What Should Drive Tutoring/College Advising For LD/ADHD Students?: A Comprehensive Evaluation

86713_5_80x100            Each year, large numbers of students who are identified as having academic and focusing difficulties are referred for tutoring. While some of these students have received some kind of evaluation, many have not. Moreover, those who have been evaluated through the public schools often come with testing that is minimal at best. For example, important aspects of working memory and executive functioning are not assessed. Yet, a thorough understanding of how each student learns is a necessity if tutors are to develop a successful plan to remediate educational disabilities.

            The formula is simple: understanding via a comprehensive evaluation drives tutoring for younger as well as older children. In the case of college-bound students, preparation for SAT tutoring should also include a thorough evaluation. This is because SAT tutors are, for the most part, experts in a content area and the test taking skills necessary to score highly on the College Board exam. They may need some input in how to deliver this tutoring in ways that are congruent with learning disabled students’ processing styles. Testing can help to inform the SAT tutor how to go about reaching these students. In fact, many SAT tutors have referred students to me when their tutoring does not “take,” asking what is interfering with students acquiring the skills being taught and how to present them in ways that students can digest.

Similarly, the increase in the use of private college advisors by LD/ADD students necessitates that these professionals not only intimately know the colleges and the kinds of supports services offered, but also the specific accommodations each student requires. This is a major concern for parents of LD/ADD students where the stakes are higher in terms of finding the “right” college. For these students, the presence of appropriate supports can make the difference between staying afloat at college or burning and crashing. Here, too, the advice, which is not only limited to choosing the correct school, but also the most appropriate academic course schedule needs to be driven by an evaluation that identifies students’ needs and the critical accommodations they require once at college. Moreover, the evaluation should be undertaken by a professional who will be available to monitor the progress of the recommendations made and be able to tweak them when necessary. In other words, the completion of the testing is only the first step in helping students. When a problem arises, professionals need to be able to direct those at college supporting students as to how to better help them to overcome any obstacles they encounter re: their learning difficulties.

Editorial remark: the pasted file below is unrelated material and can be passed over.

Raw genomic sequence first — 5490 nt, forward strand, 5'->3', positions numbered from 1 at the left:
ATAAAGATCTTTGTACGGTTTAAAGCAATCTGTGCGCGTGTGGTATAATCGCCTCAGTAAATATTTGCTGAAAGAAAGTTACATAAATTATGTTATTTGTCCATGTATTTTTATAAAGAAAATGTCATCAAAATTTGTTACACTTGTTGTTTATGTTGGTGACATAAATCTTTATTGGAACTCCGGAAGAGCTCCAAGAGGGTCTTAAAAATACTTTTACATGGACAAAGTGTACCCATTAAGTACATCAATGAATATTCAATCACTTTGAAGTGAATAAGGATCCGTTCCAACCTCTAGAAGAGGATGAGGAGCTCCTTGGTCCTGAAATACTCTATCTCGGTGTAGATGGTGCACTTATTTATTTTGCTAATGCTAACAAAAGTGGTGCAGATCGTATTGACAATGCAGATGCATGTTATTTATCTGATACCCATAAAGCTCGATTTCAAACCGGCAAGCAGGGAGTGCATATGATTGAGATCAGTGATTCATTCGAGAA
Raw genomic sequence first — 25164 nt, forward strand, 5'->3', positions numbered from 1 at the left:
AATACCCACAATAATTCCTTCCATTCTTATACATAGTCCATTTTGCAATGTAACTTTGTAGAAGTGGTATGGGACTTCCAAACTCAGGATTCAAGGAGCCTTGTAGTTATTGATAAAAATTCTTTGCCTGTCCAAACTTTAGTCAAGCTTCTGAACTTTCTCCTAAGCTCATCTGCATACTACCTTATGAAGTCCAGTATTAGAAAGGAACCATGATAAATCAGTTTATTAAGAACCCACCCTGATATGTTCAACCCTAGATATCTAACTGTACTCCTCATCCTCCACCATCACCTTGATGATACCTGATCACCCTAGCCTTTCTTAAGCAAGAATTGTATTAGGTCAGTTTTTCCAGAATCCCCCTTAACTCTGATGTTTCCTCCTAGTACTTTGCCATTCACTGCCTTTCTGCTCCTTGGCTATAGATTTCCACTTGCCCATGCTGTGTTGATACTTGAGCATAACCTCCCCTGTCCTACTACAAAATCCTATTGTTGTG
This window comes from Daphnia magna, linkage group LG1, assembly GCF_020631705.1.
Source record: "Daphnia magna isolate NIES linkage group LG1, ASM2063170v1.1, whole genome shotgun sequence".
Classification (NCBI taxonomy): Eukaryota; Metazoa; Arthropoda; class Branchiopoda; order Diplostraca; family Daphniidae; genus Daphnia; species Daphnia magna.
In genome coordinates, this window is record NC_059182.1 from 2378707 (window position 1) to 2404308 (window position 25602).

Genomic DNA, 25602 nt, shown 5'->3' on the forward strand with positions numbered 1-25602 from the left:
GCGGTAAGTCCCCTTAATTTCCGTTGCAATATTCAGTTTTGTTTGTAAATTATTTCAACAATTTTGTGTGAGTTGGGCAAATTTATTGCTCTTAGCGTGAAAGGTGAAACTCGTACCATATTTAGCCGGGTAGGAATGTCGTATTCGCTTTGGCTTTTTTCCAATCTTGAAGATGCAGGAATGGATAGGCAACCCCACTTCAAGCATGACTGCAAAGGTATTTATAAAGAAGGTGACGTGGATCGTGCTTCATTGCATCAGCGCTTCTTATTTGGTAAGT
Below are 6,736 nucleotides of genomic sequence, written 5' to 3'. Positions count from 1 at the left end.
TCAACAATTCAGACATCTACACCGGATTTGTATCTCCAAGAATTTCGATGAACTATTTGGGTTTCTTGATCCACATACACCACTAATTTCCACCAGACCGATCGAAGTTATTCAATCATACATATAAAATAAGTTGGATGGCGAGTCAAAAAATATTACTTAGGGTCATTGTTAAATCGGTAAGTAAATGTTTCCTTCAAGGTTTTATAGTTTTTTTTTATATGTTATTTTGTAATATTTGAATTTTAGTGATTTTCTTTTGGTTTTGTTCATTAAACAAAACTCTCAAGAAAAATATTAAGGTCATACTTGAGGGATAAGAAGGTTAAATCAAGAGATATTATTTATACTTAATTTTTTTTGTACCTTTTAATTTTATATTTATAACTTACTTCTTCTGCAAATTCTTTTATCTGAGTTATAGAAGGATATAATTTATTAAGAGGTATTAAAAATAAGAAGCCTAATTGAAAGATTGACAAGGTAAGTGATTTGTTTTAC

The Importance of Planning for Failure: The Missing Link in Helping LD/ADD Students

86713_5_80x100How often have you diagnosed a problem in learning or attention, developed a strategy to address it, and found that the plan was either not implemented or carried out completely?

This is a very frequent occurrence when you are dealing with students with learning challenges or executive functioning/processing difficulties. In fact, creating a strategy is the easy part. However, it is frequently the case that the next step-discussing proactively why, how, and when that strategy will fail-is omitted.


For example, students who have difficulty organizing and planning their work run into time management problems as they misjudge how much time is needed to complete a task. A logical plan would include discussing the scope of the project, breaking it up into small segments, and setting timelines for completion. Yet, students with this type of problem will often fail to carry out the plan for one reason or another.


Why are these logical and reasonable plans often subject to failure? This is a good question and one that needs to be discussed prior to implementing any plan. In fact, this is the missing step or link that goes unrecognized when working with students. It is essential that when making a plan or strategy that students be closely involved in not only its formulation, but its implementation. Specifically, this means that after developing a strategy, a serious discussion or more likely, a series of ongoing discussions need to ensue with a focus on why the best laid plans will fail.